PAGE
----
Is there a point where controlling fermentation temps isn’t critical? If I keep a beer at say 65 for a week or until the active fermentation died down and then take it out of my fermentation chamber where it may rise to 70-80 would undesired ester production and off flavors be much of an issue? I’m trying to reduce the time a wait between batches because I only have room for one fermenter at a time in my chamber.
Short answer, yes. If the recipe calls for an ideal temp of 65, you will likely get undesired ester production/flavors if the temp were to rise to the high 70’s - low 80’s. Not to mention, raising the temps to that range may prolong fermentation, resulting in a lower final gravity than desired.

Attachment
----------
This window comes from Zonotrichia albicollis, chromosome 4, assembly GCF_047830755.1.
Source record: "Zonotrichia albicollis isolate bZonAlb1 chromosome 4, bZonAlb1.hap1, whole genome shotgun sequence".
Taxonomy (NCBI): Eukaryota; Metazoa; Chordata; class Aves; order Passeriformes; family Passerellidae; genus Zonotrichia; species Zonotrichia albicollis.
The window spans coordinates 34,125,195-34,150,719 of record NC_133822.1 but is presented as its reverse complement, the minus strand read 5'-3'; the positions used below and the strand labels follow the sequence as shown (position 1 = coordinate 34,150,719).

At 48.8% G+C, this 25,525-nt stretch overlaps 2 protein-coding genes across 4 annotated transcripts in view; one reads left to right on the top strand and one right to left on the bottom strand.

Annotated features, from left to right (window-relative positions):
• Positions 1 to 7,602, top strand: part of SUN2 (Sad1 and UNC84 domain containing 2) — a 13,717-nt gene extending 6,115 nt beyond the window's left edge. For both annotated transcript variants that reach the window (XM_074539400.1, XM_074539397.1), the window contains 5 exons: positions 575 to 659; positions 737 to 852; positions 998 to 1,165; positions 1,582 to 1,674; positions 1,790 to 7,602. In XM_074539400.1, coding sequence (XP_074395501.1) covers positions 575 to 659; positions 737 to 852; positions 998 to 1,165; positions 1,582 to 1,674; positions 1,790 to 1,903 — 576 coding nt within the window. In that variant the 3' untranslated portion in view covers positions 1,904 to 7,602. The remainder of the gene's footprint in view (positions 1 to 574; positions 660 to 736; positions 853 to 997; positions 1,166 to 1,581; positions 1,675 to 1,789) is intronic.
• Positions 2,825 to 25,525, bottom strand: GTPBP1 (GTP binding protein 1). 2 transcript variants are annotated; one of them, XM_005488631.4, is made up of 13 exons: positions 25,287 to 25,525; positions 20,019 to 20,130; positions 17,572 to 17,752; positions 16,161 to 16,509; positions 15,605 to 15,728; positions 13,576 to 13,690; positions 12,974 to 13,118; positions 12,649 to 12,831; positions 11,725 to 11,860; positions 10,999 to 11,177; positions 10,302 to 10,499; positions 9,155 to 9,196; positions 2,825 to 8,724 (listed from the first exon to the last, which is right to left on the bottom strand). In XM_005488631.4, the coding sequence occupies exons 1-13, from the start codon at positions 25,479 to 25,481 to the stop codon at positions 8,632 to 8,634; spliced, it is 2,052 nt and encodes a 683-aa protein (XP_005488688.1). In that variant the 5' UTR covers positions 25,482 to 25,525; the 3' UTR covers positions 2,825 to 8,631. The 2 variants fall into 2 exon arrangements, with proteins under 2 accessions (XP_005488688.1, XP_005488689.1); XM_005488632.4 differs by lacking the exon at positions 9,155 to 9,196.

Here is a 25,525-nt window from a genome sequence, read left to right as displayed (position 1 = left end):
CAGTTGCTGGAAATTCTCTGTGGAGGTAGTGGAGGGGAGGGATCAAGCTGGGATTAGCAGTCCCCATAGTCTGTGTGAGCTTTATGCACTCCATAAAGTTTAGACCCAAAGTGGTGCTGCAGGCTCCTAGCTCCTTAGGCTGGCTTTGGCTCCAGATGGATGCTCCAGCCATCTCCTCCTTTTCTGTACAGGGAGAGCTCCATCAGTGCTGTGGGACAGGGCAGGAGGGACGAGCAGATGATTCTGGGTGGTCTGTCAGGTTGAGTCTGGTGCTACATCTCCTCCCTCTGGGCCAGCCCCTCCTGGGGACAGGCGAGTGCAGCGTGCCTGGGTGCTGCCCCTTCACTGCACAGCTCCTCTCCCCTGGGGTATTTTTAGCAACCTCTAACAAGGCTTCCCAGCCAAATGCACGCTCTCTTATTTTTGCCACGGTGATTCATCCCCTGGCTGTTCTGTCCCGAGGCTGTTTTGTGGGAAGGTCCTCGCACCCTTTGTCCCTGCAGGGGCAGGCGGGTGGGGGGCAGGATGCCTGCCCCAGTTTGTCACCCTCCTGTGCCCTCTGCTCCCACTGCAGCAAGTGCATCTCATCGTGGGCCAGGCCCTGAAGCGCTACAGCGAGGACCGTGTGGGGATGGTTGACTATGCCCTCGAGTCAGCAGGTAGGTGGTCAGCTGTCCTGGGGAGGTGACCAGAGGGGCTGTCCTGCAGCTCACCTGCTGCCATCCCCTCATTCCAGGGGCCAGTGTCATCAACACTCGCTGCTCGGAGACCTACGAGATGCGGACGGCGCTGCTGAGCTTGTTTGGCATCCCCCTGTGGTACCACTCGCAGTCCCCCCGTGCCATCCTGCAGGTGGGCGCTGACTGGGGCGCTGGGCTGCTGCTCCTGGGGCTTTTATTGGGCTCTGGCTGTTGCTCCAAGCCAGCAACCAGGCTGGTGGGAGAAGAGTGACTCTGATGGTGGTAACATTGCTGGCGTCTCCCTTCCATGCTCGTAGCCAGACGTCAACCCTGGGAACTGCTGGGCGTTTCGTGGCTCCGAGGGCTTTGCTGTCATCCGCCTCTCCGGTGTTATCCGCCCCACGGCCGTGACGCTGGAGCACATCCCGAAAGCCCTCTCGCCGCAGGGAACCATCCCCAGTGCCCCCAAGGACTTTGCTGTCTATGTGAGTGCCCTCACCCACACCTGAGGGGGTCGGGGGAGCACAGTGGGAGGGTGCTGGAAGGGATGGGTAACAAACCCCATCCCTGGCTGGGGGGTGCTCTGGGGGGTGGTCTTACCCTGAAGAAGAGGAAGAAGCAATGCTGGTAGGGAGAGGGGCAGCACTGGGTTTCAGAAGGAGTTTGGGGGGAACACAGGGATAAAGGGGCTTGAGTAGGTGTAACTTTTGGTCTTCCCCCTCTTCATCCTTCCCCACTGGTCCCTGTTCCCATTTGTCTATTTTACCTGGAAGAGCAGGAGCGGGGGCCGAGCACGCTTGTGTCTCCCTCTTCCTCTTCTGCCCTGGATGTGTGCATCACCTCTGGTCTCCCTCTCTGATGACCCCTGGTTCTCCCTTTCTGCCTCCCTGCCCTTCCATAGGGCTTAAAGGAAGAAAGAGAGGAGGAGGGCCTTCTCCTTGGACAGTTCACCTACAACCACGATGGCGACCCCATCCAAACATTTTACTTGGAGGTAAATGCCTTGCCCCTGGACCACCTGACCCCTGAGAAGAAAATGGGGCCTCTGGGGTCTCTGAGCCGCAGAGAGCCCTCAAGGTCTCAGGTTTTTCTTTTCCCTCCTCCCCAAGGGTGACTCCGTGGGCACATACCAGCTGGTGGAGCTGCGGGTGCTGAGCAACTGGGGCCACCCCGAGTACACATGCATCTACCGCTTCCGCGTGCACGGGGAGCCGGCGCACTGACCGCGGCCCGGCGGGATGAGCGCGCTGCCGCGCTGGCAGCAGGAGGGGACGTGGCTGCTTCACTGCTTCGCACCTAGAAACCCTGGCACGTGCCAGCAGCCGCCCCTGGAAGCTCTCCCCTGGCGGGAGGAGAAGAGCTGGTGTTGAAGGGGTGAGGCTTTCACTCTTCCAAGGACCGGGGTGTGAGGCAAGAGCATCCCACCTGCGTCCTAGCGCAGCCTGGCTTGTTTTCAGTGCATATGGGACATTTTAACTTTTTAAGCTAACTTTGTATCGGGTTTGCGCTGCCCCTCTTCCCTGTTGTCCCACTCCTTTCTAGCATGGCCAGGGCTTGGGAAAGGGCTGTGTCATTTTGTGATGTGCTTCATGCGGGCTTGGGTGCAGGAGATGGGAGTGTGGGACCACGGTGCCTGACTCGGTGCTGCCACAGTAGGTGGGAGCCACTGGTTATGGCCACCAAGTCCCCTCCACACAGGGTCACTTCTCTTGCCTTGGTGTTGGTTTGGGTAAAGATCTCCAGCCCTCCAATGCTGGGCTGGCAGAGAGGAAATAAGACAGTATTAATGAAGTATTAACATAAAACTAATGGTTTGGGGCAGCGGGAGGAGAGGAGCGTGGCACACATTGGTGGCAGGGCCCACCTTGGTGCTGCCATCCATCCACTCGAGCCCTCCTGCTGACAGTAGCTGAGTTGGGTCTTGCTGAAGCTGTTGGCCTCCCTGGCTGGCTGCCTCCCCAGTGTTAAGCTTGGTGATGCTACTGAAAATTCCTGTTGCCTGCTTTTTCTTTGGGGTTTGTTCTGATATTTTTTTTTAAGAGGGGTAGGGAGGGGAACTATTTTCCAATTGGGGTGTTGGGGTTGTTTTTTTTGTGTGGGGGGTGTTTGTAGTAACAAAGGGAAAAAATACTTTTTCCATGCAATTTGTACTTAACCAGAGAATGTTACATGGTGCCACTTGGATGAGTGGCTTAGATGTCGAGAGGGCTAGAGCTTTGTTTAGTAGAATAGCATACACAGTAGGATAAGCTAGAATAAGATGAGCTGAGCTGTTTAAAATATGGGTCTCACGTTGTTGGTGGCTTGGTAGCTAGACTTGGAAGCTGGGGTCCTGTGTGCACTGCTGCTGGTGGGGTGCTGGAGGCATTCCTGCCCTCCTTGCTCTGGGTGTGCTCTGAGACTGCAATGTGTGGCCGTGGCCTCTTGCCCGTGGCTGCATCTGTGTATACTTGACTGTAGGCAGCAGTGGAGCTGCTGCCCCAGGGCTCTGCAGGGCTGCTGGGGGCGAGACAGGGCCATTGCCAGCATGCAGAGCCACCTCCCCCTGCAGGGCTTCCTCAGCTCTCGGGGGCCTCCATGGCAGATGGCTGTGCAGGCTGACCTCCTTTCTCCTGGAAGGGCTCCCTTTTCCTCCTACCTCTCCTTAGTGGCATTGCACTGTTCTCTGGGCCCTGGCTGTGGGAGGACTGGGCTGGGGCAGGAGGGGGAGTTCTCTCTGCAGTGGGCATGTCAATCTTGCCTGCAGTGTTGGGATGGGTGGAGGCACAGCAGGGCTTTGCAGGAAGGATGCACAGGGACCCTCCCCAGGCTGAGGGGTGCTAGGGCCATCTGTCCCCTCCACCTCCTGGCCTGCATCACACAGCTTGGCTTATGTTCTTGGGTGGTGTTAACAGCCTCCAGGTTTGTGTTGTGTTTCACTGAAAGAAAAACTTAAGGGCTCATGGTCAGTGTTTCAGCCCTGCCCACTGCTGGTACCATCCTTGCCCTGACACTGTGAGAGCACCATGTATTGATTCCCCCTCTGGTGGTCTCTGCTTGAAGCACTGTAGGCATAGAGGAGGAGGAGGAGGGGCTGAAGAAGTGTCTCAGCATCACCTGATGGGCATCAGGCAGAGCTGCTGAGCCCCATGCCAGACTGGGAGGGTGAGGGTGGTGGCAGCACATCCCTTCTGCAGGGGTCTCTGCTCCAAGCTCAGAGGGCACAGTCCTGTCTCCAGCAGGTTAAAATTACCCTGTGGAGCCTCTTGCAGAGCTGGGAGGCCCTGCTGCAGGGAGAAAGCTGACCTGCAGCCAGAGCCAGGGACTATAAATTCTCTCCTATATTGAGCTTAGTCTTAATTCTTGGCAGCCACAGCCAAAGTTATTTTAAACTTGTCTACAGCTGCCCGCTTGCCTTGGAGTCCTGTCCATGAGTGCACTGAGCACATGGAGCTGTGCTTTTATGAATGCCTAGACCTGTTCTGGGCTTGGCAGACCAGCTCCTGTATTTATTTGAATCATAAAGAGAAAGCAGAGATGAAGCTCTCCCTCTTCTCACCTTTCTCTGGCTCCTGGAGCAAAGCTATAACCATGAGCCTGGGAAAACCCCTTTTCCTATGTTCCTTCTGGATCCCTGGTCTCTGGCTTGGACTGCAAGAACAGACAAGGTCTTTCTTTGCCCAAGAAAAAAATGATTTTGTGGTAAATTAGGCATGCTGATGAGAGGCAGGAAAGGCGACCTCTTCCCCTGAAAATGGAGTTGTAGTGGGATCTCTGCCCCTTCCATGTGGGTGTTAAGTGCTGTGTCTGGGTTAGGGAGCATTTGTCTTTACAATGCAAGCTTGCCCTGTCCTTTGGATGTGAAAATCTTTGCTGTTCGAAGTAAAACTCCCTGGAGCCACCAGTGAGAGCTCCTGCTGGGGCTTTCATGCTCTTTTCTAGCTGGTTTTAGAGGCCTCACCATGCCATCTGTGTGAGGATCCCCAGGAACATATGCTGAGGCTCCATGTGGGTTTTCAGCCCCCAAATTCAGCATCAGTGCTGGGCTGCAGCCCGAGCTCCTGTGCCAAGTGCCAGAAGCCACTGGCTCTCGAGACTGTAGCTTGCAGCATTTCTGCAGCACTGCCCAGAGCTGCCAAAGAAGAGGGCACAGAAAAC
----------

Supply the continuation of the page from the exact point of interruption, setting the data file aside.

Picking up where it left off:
Now, more experienced brewers than myself could likely provide more detail as to the specific effects that changing temperatures may have on you beer. What type of beer is the one in question, and what type of yeast are you using?
After a week at your desired fermentation temperature, you shouldn’t be worse off letting the temperature rise. The flavor profile locks in after a couple of days.
This^^^^ the first couple days to a week are the crucial times that off flavors are going to develop. A rise in temps can actually help the yeast finish and clean up by products created during fermentation. I will warn you that warmer temps will speed up the aging process.